An easy way to check a product page’s mobile-friendliness is to use Google’s Mobile-Friendly Test tool. On a page-by-page basis, enter your URL into the search box, click Test URL, wait for the analysis, and you’ll soon have results that tell you if your page is mobile-friendly.
Do cross-browser testing to ensure the correct appearance and usability of each product page. Check every product variant and test every clickable element, ultimately completing a test checkout on mobile.
Besides ensuring that your website is responsive, make sure that the mobile site is easy to navigate. Enable autofill for forms wherever possible. All clickable elements (such as “Add to Cart”, “Join the Email List”, etc.) should be large enough.
If you have any pop ups or interstitials on your product pages, disable them on mobile. And of course, use PageSpeed Insights to ensure your pages load lightning-fast on smartphones, too.
Also, dodge all common mobile SEO mistakes, such as:
In short, mobile is where the money’s at and Google is all about rewarding great mobile experiences. So, optimize your eCommerce product pages for mobile shopping.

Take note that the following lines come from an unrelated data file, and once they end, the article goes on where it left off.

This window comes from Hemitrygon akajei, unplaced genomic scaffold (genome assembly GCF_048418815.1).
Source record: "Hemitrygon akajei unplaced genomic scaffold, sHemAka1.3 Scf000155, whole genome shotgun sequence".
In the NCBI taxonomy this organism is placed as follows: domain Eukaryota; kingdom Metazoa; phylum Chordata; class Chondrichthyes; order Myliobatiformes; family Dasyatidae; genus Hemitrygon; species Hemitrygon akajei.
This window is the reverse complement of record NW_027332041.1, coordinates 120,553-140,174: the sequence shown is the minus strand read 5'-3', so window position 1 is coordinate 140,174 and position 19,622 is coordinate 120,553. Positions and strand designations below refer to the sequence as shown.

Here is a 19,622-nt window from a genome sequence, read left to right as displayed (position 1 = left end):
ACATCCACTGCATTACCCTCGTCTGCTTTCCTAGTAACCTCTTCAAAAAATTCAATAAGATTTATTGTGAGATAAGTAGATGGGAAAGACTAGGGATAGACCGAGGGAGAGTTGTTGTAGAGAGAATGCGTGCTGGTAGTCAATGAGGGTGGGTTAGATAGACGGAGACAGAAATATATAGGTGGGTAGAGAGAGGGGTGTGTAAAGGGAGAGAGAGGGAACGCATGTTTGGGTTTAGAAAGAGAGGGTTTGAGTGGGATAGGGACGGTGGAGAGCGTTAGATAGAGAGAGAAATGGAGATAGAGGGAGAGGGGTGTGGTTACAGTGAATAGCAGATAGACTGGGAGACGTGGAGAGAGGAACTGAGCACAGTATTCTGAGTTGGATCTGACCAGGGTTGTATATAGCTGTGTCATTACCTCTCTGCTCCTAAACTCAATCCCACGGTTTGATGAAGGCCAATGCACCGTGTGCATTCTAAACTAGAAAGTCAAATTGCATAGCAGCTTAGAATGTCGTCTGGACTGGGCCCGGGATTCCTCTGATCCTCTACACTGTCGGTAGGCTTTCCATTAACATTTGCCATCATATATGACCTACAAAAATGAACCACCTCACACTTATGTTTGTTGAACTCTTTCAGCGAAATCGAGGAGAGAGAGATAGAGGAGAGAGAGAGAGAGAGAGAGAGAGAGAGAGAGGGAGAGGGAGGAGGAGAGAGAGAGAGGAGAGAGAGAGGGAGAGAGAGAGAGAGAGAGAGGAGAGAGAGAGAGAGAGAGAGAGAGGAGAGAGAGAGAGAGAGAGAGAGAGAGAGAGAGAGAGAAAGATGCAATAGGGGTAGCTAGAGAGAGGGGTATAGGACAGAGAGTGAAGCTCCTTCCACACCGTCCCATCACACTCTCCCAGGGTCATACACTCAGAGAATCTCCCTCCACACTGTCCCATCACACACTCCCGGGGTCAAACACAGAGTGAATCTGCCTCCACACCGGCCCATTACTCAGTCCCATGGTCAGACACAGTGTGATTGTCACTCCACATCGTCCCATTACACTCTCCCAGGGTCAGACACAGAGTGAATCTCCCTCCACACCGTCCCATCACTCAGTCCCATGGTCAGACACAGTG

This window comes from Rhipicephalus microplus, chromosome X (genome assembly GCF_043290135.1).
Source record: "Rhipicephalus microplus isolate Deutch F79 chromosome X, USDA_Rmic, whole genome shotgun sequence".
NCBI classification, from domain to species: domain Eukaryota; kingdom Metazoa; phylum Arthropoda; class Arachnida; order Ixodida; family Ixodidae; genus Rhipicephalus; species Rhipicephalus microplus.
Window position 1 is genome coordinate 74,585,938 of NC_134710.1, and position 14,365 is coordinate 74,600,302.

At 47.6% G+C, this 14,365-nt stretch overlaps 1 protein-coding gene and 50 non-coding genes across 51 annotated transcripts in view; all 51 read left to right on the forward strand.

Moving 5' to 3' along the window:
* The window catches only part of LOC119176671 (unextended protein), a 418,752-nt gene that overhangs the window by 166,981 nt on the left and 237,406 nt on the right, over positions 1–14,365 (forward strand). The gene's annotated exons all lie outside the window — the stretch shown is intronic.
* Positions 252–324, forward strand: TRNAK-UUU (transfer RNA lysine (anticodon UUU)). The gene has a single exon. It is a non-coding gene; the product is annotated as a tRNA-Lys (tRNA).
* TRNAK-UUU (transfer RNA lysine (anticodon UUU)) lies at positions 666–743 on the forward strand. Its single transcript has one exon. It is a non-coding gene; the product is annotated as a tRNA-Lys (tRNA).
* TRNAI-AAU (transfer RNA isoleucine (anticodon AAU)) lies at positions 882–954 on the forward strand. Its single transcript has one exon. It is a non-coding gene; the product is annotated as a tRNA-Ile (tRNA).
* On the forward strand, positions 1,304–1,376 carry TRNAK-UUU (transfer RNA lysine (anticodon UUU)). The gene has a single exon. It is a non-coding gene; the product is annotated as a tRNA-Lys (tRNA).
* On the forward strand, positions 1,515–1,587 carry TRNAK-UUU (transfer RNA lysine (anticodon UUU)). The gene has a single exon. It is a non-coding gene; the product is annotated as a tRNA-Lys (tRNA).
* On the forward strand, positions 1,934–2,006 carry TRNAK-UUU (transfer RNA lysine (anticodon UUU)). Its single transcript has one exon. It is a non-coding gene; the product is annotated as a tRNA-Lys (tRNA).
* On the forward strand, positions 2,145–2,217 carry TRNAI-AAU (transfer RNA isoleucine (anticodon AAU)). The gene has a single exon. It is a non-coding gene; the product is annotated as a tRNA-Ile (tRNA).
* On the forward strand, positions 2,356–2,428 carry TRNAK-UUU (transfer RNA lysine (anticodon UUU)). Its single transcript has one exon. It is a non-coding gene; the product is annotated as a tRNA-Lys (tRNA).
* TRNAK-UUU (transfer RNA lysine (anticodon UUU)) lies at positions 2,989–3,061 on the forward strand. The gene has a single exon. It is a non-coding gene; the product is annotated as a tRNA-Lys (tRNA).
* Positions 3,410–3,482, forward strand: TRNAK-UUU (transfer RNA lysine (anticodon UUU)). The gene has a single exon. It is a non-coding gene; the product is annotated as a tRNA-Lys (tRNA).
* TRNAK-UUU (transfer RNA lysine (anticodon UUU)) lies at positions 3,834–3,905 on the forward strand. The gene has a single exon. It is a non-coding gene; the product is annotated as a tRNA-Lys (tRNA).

Your site architecture is essentially how your pages and content are organized to guide both visitors and search engine crawlers in navigation.
Search engines use this hierarchical structural tree — starting from the homepage to the about page, blog, catalog pages, product pages, and so on further down the levels — to determine the authority and relevance of your pages, with more weight given to higher-level pages.
And so, your aim should be to lead customers (and crawlers) to your product pages in the least possible clicks. For this, you must organize your products into proper categories and subcategories.
Once the crawlers and visitors reach their desired product page thanks to proper site architecture, don’t leave them stranded.
Regardless of the route they take to reach the product, provide a way for them to see the path that got them there, along with the ability to easily go back to any higher-level page on that path.